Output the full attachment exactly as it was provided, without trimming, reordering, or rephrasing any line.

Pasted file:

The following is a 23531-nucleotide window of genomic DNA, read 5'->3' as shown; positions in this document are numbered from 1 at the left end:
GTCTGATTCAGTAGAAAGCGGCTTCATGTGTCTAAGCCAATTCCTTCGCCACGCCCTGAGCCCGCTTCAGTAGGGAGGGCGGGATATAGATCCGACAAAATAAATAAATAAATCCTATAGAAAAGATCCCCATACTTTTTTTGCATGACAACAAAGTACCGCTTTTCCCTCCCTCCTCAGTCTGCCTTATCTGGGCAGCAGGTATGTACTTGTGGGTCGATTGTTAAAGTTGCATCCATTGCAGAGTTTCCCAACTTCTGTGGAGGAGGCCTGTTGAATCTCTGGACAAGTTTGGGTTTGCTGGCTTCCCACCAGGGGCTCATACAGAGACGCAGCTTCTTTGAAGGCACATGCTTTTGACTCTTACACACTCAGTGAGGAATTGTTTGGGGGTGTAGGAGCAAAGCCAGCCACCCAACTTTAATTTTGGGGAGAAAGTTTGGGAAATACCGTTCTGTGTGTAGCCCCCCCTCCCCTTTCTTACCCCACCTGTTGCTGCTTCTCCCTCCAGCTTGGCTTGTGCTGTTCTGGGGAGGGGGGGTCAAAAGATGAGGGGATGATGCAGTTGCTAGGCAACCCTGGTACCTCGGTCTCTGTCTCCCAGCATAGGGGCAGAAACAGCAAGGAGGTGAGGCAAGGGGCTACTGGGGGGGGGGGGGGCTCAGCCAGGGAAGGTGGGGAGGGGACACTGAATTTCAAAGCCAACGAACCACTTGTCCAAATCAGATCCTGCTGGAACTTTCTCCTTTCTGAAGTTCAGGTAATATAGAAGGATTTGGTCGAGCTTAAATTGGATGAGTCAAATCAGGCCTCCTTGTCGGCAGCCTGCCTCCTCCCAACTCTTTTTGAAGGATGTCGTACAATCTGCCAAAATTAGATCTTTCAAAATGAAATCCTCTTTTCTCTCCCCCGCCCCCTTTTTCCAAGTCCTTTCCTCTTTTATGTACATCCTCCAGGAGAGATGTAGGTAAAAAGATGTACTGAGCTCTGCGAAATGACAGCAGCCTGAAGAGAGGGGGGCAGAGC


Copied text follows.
The following is a 23531-nucleotide window of genomic DNA, read 5'->3' as shown; positions in this document are numbered from 1 at the left end:
GTCTGATTCAGTAGAAAGCGGCTTCATGTGTCTAAGCCAATTCCTTCGCCACGCCCTGAGCCCGCTTCAGTAGGGAGGGCGGGATATAGATCCGACAAAATAAATAAATAAATCCTATAGAAAAGATCCCCATACTTTTTTTGCATGACAACAAAGTACCGCTTTTCCCTCCCTCCTCAGTCTGCCTTATCTGGGCAGCAGGTATGTACTTGTGGGTCGATTGTTAAAGTTGCATCCATTGCAGAGTTTCCCAACTTCTGTGGAGGAGGCCTGTTGAATCTCTGGACAAGTTTGGGTTTGCTGGCTTCCCACCAGGGGCTCATACAGAGACGCAGCTTCTTTGAAGGCACATGCTTTTGACTCTTACACACTCAGTGAGGAATTGTTTGGGGGTGTAGGAGCAAAGCCAGCCACCCAACTTTAATTTTGGGGAGAAAGTTTGGGAAATACCGTTCTGTGTGTAGCCCCCCCTCCCCTTTCTTACCCCACCTGTTGCTGCTTCTCCCTCCAGCTTGGCTTGTGCTGTTCTGGGGAGGGGGGGTCAAAAGATGAGGGGATGATGCAGTTGCTAGGCAACCCTGGTACCTCGGTCTCTGTCTCCCAGCATAGGGGCAGAAACAGCAAGGAGGTGAGGCAAGGGGCTACTGGGGGGGGGGGGGGCTCAGCCAGGGAAGGTGGGGAGGGGACACTGAATTTCAAAGCCAACGAACCACTTGTCCAAATCAGATCCTGCTGGAACTTTCTCCTTTCTGAAGTTCAGGTAATATAGAAGGATTTGGTCGAGCTTAAATTGGATGAGTCAAATCAGGCCTCCTTGTCGGCAGCCTGCCTCCTCCCAACTCTTTTTGAAGGATGTCGTACAATCTGCCAAAATTAGATCTTTCAAAATGAAATCCTCTTTTCTCTCCCCCGCCCCCTTTTTCCAAGTCCTTTCCTCTTTTATGTACATCCTCCAGGAGAGATGTAGGTAAAAAGATGTACTGAGCTCTGCGAAATGACAGCAGCCTGAAGAGAGGGGGGCAGAGC